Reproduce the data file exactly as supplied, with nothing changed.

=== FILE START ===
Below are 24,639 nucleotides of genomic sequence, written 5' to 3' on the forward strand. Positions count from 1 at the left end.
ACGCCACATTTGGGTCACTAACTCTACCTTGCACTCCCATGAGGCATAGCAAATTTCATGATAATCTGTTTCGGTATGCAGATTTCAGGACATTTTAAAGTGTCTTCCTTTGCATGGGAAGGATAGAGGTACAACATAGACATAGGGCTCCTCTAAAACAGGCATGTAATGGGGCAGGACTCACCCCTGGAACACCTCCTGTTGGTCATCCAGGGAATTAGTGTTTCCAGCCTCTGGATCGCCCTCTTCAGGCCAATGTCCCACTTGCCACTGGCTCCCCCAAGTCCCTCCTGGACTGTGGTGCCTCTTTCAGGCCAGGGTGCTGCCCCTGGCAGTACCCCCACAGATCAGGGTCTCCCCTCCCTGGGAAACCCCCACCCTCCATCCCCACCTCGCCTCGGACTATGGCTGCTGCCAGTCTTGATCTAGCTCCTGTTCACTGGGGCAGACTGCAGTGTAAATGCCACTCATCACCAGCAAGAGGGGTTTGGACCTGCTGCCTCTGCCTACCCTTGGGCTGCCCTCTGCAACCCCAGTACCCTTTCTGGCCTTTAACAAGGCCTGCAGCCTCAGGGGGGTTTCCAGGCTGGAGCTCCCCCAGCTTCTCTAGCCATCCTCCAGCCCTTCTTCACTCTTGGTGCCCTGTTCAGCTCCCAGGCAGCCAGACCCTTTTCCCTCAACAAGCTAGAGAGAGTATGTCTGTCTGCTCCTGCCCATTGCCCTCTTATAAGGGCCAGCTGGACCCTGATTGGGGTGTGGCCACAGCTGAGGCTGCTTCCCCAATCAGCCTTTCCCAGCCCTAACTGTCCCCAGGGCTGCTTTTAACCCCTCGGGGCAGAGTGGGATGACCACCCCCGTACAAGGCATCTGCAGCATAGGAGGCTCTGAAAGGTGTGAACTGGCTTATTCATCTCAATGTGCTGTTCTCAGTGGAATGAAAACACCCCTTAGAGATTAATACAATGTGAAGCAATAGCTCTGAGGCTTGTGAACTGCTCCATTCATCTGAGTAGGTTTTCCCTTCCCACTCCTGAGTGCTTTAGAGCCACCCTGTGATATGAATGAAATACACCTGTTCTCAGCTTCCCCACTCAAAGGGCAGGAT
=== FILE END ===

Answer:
Below are 24,639 nucleotides of genomic sequence, written 5' to 3' on the forward strand. Positions count from 1 at the left end.
ACGCCACATTTGGGTCACTAACTCTACCTTGCACTCCCATGAGGCATAGCAAATTTCATGATAATCTGTTTCGGTATGCAGATTTCAGGACATTTTAAAGTGTCTTCCTTTGCATGGGAAGGATAGAGGTACAACATAGACATAGGGCTCCTCTAAAACAGGCATGTAATGGGGCAGGACTCACCCCTGGAACACCTCCTGTTGGTCATCCAGGGAATTAGTGTTTCCAGCCTCTGGATCGCCCTCTTCAGGCCAATGTCCCACTTGCCACTGGCTCCCCCAAGTCCCTCCTGGACTGTGGTGCCTCTTTCAGGCCAGGGTGCTGCCCCTGGCAGTACCCCCACAGATCAGGGTCTCCCCTCCCTGGGAAACCCCCACCCTCCATCCCCACCTCGCCTCGGACTATGGCTGCTGCCAGTCTTGATCTAGCTCCTGTTCACTGGGGCAGACTGCAGTGTAAATGCCACTCATCACCAGCAAGAGGGGTTTGGACCTGCTGCCTCTGCCTACCCTTGGGCTGCCCTCTGCAACCCCAGTACCCTTTCTGGCCTTTAACAAGGCCTGCAGCCTCAGGGGGGTTTCCAGGCTGGAGCTCCCCCAGCTTCTCTAGCCATCCTCCAGCCCTTCTTCACTCTTGGTGCCCTGTTCAGCTCCCAGGCAGCCAGACCCTTTTCCCTCAACAAGCTAGAGAGAGTATGTCTGTCTGCTCCTGCCCATTGCCCTCTTATAAGGGCCAGCTGGACCCTGATTGGGGTGTGGCCACAGCTGAGGCTGCTTCCCCAATCAGCCTTTCCCAGCCCTAACTGTCCCCAGGGCTGCTTTTAACCCCTCGGGGCAGAGTGGGATGACCACCCCCGTACAAGGCATCTGCAGCATAGGAGGCTCTGAAAGGTGTGAACTGGCTTATTCATCTCAATGTGCTGTTCTCAGTGGAATGAAAACACCCCTTAGAGATTAATACAATGTGAAGCAATAGCTCTGAGGCTTGTGAACTGCTCCATTCATCTGAGTAGGTTTTCCCTTCCCACTCCTGAGTGCTTTAGAGCCACCCTGTGATATGAATGAAATACACCTGTTCTCAGCTTCCCCACTCAAAGGGCAGGAT